Every year on April 28, trade unions and workplace health and safety campaigners all over the world focus on the issue of workers' health and safety. Decades of struggle by workers and their unions have resulted in significant improvements in working conditions. However, the toll of workplace injuries, illnesses, and deaths remain enormous. Each year, thousands of workers are killed and millions more are injured or diseased because of their jobs. Nationwide, workers remember these workers on April 28, Workers Memorial Day.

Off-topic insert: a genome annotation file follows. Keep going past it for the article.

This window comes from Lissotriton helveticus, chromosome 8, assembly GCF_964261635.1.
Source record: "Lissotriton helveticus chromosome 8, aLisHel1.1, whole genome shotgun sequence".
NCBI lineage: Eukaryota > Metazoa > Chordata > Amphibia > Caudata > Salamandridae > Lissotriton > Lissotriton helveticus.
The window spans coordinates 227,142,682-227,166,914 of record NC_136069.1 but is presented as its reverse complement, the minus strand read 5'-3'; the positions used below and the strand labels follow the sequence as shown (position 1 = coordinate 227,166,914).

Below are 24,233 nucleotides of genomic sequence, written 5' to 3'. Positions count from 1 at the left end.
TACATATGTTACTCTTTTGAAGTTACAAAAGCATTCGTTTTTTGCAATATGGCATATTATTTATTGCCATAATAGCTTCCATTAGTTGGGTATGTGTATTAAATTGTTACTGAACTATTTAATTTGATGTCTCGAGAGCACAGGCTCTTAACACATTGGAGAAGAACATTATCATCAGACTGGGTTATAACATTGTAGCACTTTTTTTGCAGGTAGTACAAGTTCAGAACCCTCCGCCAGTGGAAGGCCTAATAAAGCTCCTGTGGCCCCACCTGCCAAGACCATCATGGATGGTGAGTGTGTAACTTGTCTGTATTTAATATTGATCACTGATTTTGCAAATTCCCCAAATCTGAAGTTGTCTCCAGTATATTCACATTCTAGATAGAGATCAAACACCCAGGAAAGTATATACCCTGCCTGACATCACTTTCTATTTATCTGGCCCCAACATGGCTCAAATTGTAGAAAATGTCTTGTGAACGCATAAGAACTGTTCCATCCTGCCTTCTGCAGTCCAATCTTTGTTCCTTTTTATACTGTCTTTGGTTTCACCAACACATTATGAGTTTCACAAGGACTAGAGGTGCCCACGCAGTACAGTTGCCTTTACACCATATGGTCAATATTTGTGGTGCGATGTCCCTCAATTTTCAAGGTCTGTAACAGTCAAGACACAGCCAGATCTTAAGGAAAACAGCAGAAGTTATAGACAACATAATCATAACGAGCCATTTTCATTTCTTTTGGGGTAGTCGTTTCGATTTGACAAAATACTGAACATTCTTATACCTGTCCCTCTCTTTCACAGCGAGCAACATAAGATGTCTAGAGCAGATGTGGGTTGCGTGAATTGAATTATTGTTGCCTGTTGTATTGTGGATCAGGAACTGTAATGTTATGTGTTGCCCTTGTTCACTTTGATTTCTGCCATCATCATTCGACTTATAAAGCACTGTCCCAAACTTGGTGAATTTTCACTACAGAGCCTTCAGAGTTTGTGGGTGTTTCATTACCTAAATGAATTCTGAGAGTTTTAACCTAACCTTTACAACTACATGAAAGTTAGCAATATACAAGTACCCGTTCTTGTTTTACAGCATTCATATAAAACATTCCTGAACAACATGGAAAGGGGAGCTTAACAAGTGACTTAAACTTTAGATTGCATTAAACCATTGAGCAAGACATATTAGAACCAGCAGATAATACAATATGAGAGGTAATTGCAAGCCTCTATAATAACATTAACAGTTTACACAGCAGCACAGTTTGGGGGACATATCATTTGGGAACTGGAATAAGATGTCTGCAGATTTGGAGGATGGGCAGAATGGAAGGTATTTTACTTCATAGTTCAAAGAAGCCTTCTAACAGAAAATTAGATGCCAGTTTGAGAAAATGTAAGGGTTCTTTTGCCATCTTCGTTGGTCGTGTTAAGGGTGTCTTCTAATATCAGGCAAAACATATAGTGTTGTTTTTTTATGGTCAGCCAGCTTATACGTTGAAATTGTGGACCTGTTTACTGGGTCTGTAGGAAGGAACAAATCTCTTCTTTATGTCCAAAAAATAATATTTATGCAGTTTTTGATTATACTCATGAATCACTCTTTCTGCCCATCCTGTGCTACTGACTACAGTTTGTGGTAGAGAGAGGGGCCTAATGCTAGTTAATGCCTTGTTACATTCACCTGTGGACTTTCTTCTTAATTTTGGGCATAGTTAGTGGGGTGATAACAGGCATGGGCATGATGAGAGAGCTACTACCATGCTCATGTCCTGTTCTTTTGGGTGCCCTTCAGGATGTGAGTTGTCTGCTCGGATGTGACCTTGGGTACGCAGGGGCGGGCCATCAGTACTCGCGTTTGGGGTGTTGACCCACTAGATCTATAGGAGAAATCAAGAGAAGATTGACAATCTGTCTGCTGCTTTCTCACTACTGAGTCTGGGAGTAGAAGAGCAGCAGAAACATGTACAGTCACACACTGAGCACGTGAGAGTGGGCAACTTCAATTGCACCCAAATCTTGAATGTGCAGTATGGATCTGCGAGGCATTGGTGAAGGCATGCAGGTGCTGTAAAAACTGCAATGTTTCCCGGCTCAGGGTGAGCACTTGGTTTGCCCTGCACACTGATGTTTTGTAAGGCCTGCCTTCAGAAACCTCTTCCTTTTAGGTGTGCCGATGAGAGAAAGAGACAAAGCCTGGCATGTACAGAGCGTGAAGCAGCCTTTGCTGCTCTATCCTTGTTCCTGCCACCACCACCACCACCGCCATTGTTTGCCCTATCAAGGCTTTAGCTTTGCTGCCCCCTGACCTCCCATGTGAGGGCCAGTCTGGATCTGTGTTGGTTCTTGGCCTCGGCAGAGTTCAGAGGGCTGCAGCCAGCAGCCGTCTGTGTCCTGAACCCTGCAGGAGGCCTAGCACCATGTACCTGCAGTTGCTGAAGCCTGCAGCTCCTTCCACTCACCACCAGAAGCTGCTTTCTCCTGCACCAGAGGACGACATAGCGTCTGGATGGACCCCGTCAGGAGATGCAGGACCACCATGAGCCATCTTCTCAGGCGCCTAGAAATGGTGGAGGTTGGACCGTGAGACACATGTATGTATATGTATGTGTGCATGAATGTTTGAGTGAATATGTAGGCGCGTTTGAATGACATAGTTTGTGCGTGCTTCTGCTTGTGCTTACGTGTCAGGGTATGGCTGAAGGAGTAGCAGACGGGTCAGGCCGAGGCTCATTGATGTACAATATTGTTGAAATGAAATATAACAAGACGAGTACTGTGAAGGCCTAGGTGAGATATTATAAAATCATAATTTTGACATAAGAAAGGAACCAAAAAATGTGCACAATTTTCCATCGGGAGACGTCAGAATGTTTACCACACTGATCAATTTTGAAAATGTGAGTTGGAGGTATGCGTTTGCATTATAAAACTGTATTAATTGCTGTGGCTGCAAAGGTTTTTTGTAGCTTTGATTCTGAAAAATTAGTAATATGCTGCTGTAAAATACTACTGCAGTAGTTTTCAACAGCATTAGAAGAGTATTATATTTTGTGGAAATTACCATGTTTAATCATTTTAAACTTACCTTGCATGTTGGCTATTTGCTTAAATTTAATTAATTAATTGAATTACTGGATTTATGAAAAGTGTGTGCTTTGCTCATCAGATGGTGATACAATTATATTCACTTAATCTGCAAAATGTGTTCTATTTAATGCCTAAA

The first Workers Memorial Day was observed in 1989. April 28 was chosen because it is the anniversary of the Occupational Safety and Health Administration and the day of a similar remembrance in Canada. Every year, people in hundreds of communities and at worksites recognize workers who have been killed or injured on the job. Trade unionist around the world now mark April 28 as an International Day of Mourning. Nationally, Workers' Memorial Day is commemorated on April 28.